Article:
line -->
  • Monday, September 12, 2005


    Note: Refer Everything to the Public Information Officer

    Democracy Now! broadcast today from Baton Rouge, Louisiana. The first story was very disturbing, showing again the odd skewing of priorities in the disaster zone of New Orleans.

    Shot on Sunday, 9/11/05, almost two weeks after the hurricane hit, the story was about a dead human body that has been laying in what appears to be a vacant lot in Algiers, part of the greater NOLA area, since the day of the hurricane. Despite constantly notifying everyone possible, the body remains in the open, decomposing in the tropical heat. Algiers, located across the river from NOLA, never flooded to my knowledge.

    The following is part of exchanges Amy Goodman had with several military and police officers who just happened to be driving past the area and had time to stop and talk to a reporter. The story is called New Orleans Activist Points to Neglected Corpse as U.S. Military Passes Off Blame.

    AMY GOODMAN: As Malik Raheem was speaking, as if on cue, every level of authority he mentioned drove by. There's a dead body right here. Is -- who are you with?

    SOLDIER: We're with 5015.

    AMY GOODMAN: Which is?

    SOLDIER: The cav.

    AMY GOODMAN: Army?

    SOLDIER: Regular army.

    AMY GOODMAN: There's a dead body right here. Can you guys pick it up?

    SOLDIER: You don't think we can pick it up, but we can call the local authorities to come pick it up.

    AMY GOODMAN: This gentleman who lives in the neighborhood said that they have been trying to get -- here, let me ask these guys, too. Excuse me. Excuse me. Hi. There's a dead body right here. Can Louisiana State Troopers, can you pick it up?

    LOUISIANA STATE TROOPER: You need to talk to the public information officer, Ma'am.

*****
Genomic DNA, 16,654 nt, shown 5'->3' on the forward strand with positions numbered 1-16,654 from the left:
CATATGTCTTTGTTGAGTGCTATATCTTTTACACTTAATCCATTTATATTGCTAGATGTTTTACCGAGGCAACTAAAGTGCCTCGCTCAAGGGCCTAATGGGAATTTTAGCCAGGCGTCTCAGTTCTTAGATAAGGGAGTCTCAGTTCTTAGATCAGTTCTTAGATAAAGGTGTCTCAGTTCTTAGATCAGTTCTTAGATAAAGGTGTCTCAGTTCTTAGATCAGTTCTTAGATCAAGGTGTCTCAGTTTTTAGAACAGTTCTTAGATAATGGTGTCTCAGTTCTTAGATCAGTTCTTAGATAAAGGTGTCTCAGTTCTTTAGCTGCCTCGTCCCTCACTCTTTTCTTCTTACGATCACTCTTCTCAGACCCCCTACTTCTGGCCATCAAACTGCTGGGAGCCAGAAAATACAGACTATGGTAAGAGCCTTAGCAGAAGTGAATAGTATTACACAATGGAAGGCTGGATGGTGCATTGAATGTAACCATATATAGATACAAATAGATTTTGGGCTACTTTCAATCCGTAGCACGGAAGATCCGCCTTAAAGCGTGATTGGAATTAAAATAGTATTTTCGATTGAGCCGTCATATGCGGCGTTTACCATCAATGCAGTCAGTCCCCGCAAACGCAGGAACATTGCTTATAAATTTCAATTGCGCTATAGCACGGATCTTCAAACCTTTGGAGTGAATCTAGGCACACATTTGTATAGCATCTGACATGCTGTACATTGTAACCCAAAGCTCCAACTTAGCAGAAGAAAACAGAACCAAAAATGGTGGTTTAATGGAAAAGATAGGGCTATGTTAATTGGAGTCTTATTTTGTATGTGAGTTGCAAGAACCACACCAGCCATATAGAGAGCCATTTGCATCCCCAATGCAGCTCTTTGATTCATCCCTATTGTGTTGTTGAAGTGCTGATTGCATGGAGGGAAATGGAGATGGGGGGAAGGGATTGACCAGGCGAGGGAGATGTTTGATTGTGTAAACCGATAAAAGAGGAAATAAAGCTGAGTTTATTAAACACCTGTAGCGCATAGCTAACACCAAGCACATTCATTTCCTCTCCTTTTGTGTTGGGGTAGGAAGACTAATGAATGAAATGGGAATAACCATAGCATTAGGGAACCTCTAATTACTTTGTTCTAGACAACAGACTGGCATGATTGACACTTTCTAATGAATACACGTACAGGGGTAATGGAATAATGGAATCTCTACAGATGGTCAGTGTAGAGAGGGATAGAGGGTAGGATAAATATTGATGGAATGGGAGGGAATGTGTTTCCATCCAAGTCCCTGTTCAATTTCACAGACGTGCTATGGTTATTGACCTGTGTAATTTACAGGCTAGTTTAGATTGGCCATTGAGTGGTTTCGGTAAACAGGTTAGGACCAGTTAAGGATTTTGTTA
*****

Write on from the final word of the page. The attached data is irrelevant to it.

AMY GOODMAN: It's been here two weeks. We have filmed it last week, and gentleman over here said he has been trying to get it picked up for two weeks. Louisiana State Troopers, the Police, the Army, no one has responded. We're looking right over at it right there.

    LOUISIANA STATE TROOPER: You need to talk to the public information officer and contact him at the troop.

    AMY GOODMAN: Your name is?

    LOUISIANA STATE TROOPER: You need to talk to the public information officer.

    AMY GOODMAN: Do you know about the body?

    LOUISIANA STATE TROOPER: You need to talk to our public information officer.

    AMY GOODMAN: [speaking to trooper driving car] Sir, do you know about the body over there.

    LOUISIANA STATE TROOPER: Ma'am, you talk with the public information officer.

    At a different point, someone identified in the transcript as a New Orleans Lieutenant Police Officer but dressed in military camo and I believe military of some sort, says: "No. That's not really in our jurisdiction. We can't do any police work. So, that's not for us to handle we can only report it and hope that the cops take care of it, but we can't do anything."

    This makes a little sense to me. In a normal situation, generally police have to be called to process a dead body and view the scene. Perhaps not always but generally. And I think there needs to be some protocols for handling the dead in the situation so that information related to where, when and how they were found can be attached to particular corpses. But this is not a normal situation and the police are probably physically incapable of handling the sheer volume of bodies. Therefore adaptions need to be made to procedures.

    As Ms. Goodman said at the top of the quote, at least four different branches of police, military, and Homeland Security passed by while shooting the story. At least two groups stopped long enough to talk with her and didn't appear to be in any rush going anywhere. They seemed to be on very routine patrol and not engaged in rescue or recovery efforts.

    The public relations approach to crisis management is so obviously on display here which is why I particularly note the officer saying "You need to talk to the public information officer." Why can't reporters get info from the actual officers in the street? Because there is too much chance of them saying something embarrassing or contradicting the "official" story. It's not about what efforts are actually happening. It's about what "authorized" official sources say is happening, about the narrative they spin, about the story arc they outline.

    When official sources are the main sources of stories, we will never be told the truth. We will be told "good progress is being made," and "the situation is improving hourly." That's the official lie.

    << Home

    This page is powered by Blogger. Isn't yours?